leaves, a ring of the beet near the top, and figures, cut from the beet,
between.


=Moulded Salmon Salad.=

Use a pound of salmon, fresh-cooked or canned. Remove skin and bone, and
pick the flesh fine with a silver fork. Mix half a teaspoonful of salt,
a teaspoonful of sugar, a teaspoonful of flour, half a teaspoonful of
mustard, and a dash of paprica. Over these pour very gradually
three-fourths a cup of hot milk and stir and cook over hot water ten
minutes, then add one-fourth a cup of hot vinegar and two tablespoonfuls
of butter creamed and mixed with the beaten yolks of two eggs; stir
until the egg is set, then add one level tablespoonful of granulated
gelatine, softened in one-fourth a cup of cold water, and strain over
the salmon; mix thoroughly, and turn into a mould. When chilled serve
with Cream Salad Dressing (page 27), to which half a cucumber, chopped
fine and drained, has been added. Reserve a part of the dressing,
omitting the cucumber, and use with slices of cucumber as a garnish. To
prepare the cucumber, pare with a handy slicer and cut from it a section
three-fourths an inch thick; pare this round and round very thin and
roll loosely to form a cup. Dispose this on the top of the fish and fill
with dressing. (Use a pastry bag and tube.) Cut the rest of the cucumber
in thin slices.



VARIOUS COMPOUND SALADS.

          Give us the luxuries of life, and we will dispense
          with its necessaries.--_Motley._

          Three several salads have I sacrificed, bedew'd
          with precious oil and vinegar.--_Beaumont and
          Fletcher._


=Sweetbread-and-Cucumber Salad.=

Arrange the leaves of a head of cabbage lettuce loosely upon a
serving-dish, without destroying its shape. Have ready a pair of
sweetbreads cooked in salted, acidulated water twenty minutes, and
cooled and cut in small cubes and marinated; also the same quantity of
cucumber cut in dice, chilled in ice water and dried upon a cloth. Drain
the French dressing from the sweetbread and scatter the bits of
sweetbread and cucumber through the lettuce. Press three-fourths a cup
of firm jelly mayonnaise through a pastry bag with small tube, in little
stars, here and there, throughout the lettuce, and serve at once.


=Sweetbread-and-Cucumber Salad, No. 2.=

Cook, marinate and drain the sweetbreads as before; mix with an equal
quantity of cucumber cut in dice, and then with cream dressing. Line
the inner side of lettuce nests with slices of radish, one overlapping
another (do not remove the pink skin from the radish). Put in a spoonful
of the salad and garnish each nest with a small radish cut to resemble a
flower.


=Chicken Salad.=

Use two parts of cold cooked chicken to one part of celery. Marinate and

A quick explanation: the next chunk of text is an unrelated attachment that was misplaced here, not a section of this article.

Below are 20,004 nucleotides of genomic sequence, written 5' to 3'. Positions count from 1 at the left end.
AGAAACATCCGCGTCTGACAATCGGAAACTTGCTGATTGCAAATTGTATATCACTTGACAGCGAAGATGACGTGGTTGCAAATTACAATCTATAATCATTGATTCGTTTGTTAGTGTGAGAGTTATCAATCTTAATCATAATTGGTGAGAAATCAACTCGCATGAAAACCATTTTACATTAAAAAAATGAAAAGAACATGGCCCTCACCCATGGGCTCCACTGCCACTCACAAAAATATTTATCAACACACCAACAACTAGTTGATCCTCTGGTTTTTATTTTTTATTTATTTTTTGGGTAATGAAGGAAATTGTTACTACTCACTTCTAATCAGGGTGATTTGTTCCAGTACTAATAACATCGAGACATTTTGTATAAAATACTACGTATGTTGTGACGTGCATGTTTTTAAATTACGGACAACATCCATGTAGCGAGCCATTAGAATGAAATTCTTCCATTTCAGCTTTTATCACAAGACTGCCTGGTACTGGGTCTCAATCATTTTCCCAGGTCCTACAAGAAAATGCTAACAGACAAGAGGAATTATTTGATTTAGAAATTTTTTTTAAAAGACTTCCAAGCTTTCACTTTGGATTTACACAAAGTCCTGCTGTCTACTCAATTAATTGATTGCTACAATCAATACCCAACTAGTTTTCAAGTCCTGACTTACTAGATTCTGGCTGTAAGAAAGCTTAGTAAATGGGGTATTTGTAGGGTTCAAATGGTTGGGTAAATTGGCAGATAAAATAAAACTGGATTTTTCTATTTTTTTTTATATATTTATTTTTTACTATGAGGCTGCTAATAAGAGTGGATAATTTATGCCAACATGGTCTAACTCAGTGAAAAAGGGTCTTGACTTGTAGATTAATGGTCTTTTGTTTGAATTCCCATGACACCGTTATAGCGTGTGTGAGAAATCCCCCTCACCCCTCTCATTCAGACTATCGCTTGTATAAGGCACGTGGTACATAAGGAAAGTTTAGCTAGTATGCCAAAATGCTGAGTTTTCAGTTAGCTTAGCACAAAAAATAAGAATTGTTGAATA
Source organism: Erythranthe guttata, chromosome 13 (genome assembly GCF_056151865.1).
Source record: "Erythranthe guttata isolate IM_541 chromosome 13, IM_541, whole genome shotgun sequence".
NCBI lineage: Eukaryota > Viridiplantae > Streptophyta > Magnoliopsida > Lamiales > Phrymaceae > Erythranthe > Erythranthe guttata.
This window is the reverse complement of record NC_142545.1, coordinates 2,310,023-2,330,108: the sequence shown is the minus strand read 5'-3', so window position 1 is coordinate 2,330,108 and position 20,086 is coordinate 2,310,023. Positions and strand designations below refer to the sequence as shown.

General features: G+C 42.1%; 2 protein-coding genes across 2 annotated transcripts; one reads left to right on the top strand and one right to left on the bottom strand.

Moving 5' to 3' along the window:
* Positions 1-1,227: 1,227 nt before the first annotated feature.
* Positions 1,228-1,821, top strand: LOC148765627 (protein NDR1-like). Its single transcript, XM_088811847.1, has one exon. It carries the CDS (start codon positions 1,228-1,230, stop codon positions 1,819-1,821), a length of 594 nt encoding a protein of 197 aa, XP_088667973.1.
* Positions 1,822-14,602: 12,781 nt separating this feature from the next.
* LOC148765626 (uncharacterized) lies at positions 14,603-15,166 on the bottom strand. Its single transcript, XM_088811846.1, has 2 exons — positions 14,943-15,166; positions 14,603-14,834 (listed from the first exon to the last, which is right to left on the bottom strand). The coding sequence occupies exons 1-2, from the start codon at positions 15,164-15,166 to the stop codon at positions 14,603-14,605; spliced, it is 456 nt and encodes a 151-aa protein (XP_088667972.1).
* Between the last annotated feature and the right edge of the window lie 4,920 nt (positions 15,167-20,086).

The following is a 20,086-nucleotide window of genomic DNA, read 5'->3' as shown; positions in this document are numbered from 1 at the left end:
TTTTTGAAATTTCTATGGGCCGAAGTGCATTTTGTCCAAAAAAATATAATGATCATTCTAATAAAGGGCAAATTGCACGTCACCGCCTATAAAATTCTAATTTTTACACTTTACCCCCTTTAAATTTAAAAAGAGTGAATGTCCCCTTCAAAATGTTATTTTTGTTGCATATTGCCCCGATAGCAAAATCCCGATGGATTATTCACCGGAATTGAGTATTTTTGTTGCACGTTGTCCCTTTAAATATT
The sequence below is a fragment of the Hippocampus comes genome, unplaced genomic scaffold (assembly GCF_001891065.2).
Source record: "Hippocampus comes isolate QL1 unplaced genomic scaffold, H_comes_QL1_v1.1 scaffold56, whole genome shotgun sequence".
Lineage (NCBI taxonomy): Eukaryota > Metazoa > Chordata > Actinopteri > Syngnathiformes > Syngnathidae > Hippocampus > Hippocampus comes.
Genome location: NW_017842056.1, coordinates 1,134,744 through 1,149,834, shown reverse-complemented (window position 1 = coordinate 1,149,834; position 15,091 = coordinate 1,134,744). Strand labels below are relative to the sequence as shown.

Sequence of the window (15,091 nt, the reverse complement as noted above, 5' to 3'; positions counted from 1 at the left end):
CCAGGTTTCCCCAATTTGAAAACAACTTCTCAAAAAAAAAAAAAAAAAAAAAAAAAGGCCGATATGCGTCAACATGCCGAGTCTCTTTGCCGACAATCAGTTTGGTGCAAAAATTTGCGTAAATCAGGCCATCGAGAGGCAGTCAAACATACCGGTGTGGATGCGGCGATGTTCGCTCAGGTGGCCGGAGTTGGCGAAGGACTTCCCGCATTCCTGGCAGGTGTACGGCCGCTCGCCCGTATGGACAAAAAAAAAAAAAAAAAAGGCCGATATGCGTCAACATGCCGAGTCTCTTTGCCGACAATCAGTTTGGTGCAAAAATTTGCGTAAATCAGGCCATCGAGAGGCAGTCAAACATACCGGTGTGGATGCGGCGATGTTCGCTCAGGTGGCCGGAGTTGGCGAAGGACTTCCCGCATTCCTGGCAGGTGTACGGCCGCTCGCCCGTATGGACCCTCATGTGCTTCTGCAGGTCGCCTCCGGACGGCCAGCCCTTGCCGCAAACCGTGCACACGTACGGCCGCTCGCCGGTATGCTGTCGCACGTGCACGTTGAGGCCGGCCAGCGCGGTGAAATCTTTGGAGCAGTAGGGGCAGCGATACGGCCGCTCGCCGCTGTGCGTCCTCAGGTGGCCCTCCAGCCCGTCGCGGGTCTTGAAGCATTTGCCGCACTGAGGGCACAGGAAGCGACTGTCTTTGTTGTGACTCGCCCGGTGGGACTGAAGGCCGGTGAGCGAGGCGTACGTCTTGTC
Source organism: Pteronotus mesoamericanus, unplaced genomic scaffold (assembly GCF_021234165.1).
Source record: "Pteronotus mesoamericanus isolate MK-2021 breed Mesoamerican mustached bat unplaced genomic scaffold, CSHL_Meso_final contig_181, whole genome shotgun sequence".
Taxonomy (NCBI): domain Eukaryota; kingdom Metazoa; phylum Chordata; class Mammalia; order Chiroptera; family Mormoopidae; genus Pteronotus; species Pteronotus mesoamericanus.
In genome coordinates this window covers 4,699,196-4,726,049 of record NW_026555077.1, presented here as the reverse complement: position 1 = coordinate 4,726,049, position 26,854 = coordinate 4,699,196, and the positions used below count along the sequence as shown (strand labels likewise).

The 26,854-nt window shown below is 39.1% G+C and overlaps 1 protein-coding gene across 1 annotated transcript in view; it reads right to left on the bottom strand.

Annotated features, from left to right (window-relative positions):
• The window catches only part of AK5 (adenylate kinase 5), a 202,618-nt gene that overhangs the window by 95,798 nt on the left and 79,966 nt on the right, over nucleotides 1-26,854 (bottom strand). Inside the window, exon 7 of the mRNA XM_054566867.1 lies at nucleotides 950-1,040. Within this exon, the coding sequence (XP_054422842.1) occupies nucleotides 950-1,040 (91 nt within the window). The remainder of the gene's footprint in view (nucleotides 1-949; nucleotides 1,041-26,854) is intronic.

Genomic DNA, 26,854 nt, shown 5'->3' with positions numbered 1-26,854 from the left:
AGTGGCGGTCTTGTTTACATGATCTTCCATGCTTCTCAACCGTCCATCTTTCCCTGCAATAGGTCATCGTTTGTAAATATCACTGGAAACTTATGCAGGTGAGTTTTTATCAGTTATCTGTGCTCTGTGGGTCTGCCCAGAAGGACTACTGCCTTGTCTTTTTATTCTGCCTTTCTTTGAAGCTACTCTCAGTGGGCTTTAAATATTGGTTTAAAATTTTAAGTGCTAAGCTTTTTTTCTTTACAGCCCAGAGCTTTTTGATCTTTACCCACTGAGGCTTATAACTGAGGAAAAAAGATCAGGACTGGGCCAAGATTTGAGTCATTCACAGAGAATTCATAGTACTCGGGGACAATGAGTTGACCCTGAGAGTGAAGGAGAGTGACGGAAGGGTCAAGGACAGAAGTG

drain the chicken, add the celery, and mix with mayonnaise or boiled
dressing. Arrange the salad in nests of lettuce leaves and put a pim-ola
in the centre of each nest.


=Chicken Salad, No. 2.=

Prepare the salad as before; dispose in a mound on a bed of lettuce
leaves and mask with mayonnaise. By the use of stoned olives, cut in
halves, divide the surface into quarters. Fill two opposite sections
with whites of eggs chopped fine, a third with capers or olives chopped
fine, and the fourth with sifted yolks of eggs. Garnish with lettuce and
curled celery.


=French Chicken Salad.=

Cook the meats of English walnuts in well-seasoned chicken stock until
tender; remove the brown skin and break in pieces; when cold mix with
chicken and celery, and proceed as in preceding recipes. The walnuts
give the salad a flavor similar to that produced in France by the use of
truffles.


=Chicken-and-Fresh-Mushroom Salad.=

Peel mushroom caps, break in pieces, and sauté in melted butter five or
six minutes with a slice of onion; add chicken liquor or hot water and
let simmer until tender. Remove from the liquor, cover, and set aside to
cool. Add the liquor and the peelings and stalks of the mushrooms to the
liquid in which the chicken is to be cooked. Use the chicken and
mushrooms with celery or lettuce in any recipe for chicken salad.


=Chicken Salad, No. 3.=

Arrange the salad upon the centre of the dish and mask with mayonnaise;
then with pastry bag and tube pipe the dressing in some fanciful design.
Surround with a border of aspic jelly, tinted a delicate green. The
jelly may be cut in blocks or triangles, or into small cubes, and then
massed about the salad. Cut the aspic in a cold room; first dip the
knife in hot water and wipe dry.


=Chicken Salad, No. 4.=

Cut one cucumber and one bunch of round radishes in thin slices, and add
two-thirds a cup of shredded celery. Season with four tablespoonfuls of
oil, two tablespoonfuls of vinegar or lemon juice, half a teaspoonful of
salt and a dash of paprica. Put on a bed of shredded lettuce or on heart